Sunday, October 03, 2010

Haystack Mountain

Last week at Haystack Mountain School of Crafts on Deer Isle, Maine, the dripping trees, the fog, the moss on the rocks and even the architecture made me think about the timelessness of Japanese art, where nature is not so much looked at as it is lived in.

I was at Haystack for a gathering of Maine's arts leaders, and learned a lot that I did not know about the intersection of government, the arts, and the business sector. At the same time, I've been reading.

The Music Instinct by Philip Ball makes the case that music is something we cannot live without, that it is "a gymnasium for the mind" and that "no other activity seems to use so many parts of the brain at once." The same case could be made, I believe, for making and appreciating the visual arts. Art and music are more than candy for the eye and ear.

The other book I've been working through, a few pages at a time at odd moments, is Ludwig Tieck's Franz Sternbalds Wanderungen. Franz has been a student of Albrecht Durer, and is setting out for Italy to study with the masters there. When it comes to descriptions of the art world, this book could have been written yesterday, but the actual date of publication is 1798. In one respect however, the art world has changed radically. Artists no longer get to act like misunderstood children, but are expected to engage, if not with government, then at least with each other and with their communities.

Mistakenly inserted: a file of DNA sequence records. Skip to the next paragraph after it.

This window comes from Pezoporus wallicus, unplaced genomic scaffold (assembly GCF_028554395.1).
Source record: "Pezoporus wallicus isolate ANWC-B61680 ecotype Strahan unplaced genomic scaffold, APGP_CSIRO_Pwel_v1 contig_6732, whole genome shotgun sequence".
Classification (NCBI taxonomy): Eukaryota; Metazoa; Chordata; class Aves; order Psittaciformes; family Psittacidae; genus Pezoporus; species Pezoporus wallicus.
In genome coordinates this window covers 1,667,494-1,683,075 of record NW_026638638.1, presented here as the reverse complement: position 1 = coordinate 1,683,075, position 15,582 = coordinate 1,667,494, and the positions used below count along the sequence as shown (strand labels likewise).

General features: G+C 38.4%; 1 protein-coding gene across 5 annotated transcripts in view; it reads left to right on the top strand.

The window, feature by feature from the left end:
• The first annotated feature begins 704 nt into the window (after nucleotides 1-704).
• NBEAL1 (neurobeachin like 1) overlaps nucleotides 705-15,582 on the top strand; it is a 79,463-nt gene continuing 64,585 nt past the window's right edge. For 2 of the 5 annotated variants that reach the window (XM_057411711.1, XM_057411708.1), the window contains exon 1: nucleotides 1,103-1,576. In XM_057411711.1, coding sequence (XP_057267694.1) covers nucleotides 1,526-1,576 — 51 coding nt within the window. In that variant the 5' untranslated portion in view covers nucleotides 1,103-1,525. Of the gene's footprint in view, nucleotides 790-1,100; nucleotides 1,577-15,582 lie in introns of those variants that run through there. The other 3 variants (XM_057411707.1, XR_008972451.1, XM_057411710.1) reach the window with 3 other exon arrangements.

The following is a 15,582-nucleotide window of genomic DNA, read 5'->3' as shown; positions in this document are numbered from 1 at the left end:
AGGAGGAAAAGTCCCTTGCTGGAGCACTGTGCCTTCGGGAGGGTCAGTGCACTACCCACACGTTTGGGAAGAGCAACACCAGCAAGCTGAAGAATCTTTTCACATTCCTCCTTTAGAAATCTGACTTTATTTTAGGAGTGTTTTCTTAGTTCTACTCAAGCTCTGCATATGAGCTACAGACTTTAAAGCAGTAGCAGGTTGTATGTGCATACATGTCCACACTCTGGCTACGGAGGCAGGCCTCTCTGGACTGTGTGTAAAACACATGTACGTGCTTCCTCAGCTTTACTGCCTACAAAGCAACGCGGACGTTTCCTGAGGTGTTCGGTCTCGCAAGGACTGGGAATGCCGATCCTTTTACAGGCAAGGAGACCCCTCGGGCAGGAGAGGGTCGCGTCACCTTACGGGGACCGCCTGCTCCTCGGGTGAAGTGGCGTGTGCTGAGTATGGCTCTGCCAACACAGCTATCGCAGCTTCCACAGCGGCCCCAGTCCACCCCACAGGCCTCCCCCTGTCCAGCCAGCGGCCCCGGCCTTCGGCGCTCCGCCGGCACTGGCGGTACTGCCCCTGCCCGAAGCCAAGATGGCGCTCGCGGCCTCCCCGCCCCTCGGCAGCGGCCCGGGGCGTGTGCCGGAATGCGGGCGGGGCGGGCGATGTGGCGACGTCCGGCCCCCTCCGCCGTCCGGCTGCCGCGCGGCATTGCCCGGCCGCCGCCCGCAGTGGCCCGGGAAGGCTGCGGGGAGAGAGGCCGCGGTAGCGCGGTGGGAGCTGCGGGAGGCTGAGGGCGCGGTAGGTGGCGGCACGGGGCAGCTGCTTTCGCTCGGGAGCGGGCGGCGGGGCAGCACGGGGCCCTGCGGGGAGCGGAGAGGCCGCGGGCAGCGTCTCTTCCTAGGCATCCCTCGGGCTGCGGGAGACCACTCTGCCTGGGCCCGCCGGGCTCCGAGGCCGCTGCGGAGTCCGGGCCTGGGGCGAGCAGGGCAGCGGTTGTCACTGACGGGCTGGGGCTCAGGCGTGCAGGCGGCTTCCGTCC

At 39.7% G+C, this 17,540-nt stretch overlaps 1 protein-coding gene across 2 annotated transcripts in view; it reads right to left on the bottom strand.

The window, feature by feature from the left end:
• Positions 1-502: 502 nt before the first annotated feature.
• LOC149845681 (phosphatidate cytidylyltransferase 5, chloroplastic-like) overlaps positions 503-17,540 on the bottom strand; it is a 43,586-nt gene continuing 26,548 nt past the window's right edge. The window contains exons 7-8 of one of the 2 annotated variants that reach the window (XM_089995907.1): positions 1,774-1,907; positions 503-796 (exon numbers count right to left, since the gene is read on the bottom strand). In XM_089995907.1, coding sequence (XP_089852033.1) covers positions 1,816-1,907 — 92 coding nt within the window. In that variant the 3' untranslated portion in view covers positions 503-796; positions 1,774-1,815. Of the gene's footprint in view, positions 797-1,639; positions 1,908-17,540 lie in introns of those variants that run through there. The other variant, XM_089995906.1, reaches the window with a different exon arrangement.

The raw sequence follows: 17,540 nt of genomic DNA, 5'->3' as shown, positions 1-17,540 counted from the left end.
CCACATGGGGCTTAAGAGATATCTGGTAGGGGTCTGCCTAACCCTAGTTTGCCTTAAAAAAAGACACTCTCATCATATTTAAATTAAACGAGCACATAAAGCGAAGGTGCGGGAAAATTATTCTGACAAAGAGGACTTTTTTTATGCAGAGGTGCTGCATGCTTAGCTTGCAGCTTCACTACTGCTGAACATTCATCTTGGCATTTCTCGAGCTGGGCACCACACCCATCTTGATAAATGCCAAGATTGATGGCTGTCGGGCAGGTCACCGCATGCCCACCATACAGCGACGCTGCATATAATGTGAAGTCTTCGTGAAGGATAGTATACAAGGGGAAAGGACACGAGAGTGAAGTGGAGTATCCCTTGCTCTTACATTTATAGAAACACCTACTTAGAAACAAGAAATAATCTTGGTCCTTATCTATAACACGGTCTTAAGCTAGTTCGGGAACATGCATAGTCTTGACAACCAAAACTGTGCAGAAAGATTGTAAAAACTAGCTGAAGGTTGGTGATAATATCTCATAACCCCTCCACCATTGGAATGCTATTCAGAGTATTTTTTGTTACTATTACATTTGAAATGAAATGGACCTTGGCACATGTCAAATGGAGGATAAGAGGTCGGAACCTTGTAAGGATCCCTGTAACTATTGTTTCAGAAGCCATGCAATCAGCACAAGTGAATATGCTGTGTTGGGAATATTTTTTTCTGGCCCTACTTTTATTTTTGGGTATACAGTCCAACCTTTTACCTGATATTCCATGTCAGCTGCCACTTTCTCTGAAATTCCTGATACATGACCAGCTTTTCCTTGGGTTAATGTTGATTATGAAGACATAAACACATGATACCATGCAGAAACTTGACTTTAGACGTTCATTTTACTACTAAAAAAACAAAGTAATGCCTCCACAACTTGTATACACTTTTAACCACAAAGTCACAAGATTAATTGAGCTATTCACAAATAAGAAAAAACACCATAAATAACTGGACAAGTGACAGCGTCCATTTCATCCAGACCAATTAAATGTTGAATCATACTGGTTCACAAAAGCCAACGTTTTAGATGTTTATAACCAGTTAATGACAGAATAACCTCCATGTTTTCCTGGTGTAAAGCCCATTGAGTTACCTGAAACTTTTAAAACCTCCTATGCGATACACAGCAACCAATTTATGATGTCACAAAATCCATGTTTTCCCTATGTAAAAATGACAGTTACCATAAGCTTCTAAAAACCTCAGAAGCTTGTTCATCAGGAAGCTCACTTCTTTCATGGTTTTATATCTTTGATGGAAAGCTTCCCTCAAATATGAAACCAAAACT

Here's a loose translation from the book, in which the author speaks to Franz the childlike adult, the adult-like child. "How fine for you that you are still shielded from humanity's craziness and misery, that you can be wholly devoted to yourself and your first love [art].  For most people there comes a time when winter takes over their summer, when they forget themselves in order to appear right to other people, when they no longer make sacrifices on behalf of their soul, but place their own hearts as sacrifices on the altars of worldly pride."

So High Romanticism has passed into the annals of cultural history, and we are all most likely better for it, though wouldn't it be nice to have uninterrupted studio time, time for wandering, and for it to be always summer, at Haystack, in Maine.